This was, to be fair, worse in the DVD era. Fans of John Carpenter’s Halloween, for instance, had to gather together umpteen different releases just to get the full collection of extras together (we’re coming to that shortly). Furthermore, towards the end of DVD’s peak, special editions of previously released discs were flooding the market. We were all apparently supposed to use the word ‘vanilla’ to accept the extras-free release. That said, the likes of Peter Jackson pioneered the idea of actually telling us that a special edition was around the corner.
The end result was films that sit on our shelves more than once. If it’s a film you love, chances are you’ll want the assorted different versions of it.
Conversely, there comes a point where you ask yourself how many different times you should buy a copy of Die Hard. I own it on VHS, widescreen VHS, DVD, special edition DVD, and Blu-ray. Somewhere in Nakatomi Plaza, they’re planning an animated version, just to get a few more bucks off me. And it’ll work.
There then are more double dips, just so you can get the extras
Paramount hit controversy a year or two back, by splitting the extras for Star Trek Into Darkness across a variety of online services, whilst leaving the official Blu-ray looking decidedly empty as a result (seeStar Trek Into Darkness and the missing Blu-ray extras). Thankfully, it has not repeated the trick. But extras-splitting is nothing new.
On the original DVD release of Field Of Dreams was an excellent, extended documentary on the making of the film. The subsequent special edition that was released, that upgraded the technicals and added more features? It was missing. Back to Best Buy, then.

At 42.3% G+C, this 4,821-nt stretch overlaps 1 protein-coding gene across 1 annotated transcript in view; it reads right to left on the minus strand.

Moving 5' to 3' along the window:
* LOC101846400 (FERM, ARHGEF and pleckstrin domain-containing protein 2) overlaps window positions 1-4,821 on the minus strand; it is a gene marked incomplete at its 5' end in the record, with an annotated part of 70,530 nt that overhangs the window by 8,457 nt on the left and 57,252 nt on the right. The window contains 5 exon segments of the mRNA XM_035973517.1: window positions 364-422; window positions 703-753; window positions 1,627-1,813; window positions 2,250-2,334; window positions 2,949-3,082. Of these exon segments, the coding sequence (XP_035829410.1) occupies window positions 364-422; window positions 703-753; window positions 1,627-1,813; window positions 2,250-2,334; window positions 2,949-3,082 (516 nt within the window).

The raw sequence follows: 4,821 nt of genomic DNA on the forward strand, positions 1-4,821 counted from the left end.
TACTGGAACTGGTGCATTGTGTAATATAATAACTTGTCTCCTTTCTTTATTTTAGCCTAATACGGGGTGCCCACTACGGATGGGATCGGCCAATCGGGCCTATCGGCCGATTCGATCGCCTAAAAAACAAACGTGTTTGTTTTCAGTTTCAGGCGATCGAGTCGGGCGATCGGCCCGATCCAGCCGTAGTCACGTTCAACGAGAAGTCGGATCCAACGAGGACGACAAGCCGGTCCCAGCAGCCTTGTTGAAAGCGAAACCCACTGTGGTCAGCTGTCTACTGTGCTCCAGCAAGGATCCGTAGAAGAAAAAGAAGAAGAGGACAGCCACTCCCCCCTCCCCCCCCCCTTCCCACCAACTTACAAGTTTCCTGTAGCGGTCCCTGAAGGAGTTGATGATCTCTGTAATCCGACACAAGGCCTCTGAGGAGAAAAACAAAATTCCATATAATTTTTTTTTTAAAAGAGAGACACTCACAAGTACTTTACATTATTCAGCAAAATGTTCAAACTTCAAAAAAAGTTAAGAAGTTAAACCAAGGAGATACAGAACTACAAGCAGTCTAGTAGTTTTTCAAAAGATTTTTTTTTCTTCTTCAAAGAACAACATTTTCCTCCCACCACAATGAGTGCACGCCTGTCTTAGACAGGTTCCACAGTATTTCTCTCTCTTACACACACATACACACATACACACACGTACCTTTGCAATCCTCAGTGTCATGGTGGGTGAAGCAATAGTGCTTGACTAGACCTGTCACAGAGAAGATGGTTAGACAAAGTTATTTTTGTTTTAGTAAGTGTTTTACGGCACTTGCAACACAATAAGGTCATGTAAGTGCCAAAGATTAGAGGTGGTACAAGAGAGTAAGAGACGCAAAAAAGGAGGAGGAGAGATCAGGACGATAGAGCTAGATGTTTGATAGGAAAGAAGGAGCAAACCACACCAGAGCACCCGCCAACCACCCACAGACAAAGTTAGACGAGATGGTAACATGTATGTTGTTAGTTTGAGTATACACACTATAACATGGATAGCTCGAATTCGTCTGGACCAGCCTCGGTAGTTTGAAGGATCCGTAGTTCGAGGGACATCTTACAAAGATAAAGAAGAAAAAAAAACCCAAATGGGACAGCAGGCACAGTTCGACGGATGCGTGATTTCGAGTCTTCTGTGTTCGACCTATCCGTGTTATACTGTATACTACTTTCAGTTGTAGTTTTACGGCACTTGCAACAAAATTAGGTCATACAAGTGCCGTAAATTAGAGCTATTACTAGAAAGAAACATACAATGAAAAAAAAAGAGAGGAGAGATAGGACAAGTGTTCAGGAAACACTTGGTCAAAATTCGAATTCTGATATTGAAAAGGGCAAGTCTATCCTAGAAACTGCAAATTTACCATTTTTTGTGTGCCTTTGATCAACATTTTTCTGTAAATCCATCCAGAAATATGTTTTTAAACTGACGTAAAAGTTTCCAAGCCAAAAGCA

At least in that case I could at least get hold of the extras easily enough. Some supplements are still exclusive to certain countries, and given that regional coding – amazingly – still isn’t dead, it’s not just that there remains something of a customs and import duty challenge even before you stick the disc in the player. When you do so, you’re still occasionally greeted by the chipper news of a geographic restriction. Oh, how I laugh.
One exception: double dips when you’re told in advance they’re coming. It still not perfect, but at least it feels fair.
No matter how organised your collection is, there’s at least one disc missing from its box
It is the law of sod. A disc that’s missing from its box, because the kids wanted to play pass the parcel with your DVD collection. Or simply a poltergeist in the home (the only logical explanation, given that nobody ever owns up to these things) that means the wrong disc is in the wrong box. It never happens when someone suggests a film you don’t want to watch. It usually happens when you suggest one you do.
There’s a hugely collectable disc on the shelf, still in shrinkwrap
At least until the day that a friend/relative/future enemy unwraps said disc, unaware of its collectable value, that has now, as a consequence, declined. It’s not an issue. Nor is this piece in any way autobiographical. At all.
There’s a film missing that you’ve lent to a ‘friend’
In the digital age, this is going to be less of a problem, but how many of us have lent a video, DVD, or Blu-ray to a friend, and not had it back? What is the statute of limitations? If they’ve not brought it back after a week, is that where the ‘taking the piss’ line lies? At what stage does it become a case of Christmas cards cancelled, civilities over, and full scale animosity kicks in?
It sounds something minor, but it can’t help but rankle. If you’ve lent someone a film, you – not unreasonably – expect them to watch it and return it in good time. The onus is surely on them. The slight exception is if you’ve passed it on as a recommendation and they’ve not asked for it. But even so: there’s a very specific space on the shelf for that copy of Terminal Velocity, and the row of Ts simply doesn’t look the same without it. Sure, it’s only a couple of quid for another copy, but THAT’S NOT THE POINT. Er, occasionally, there’s a rationality bypass I suffer on this one…
So, er, anything there anyone else can relate to?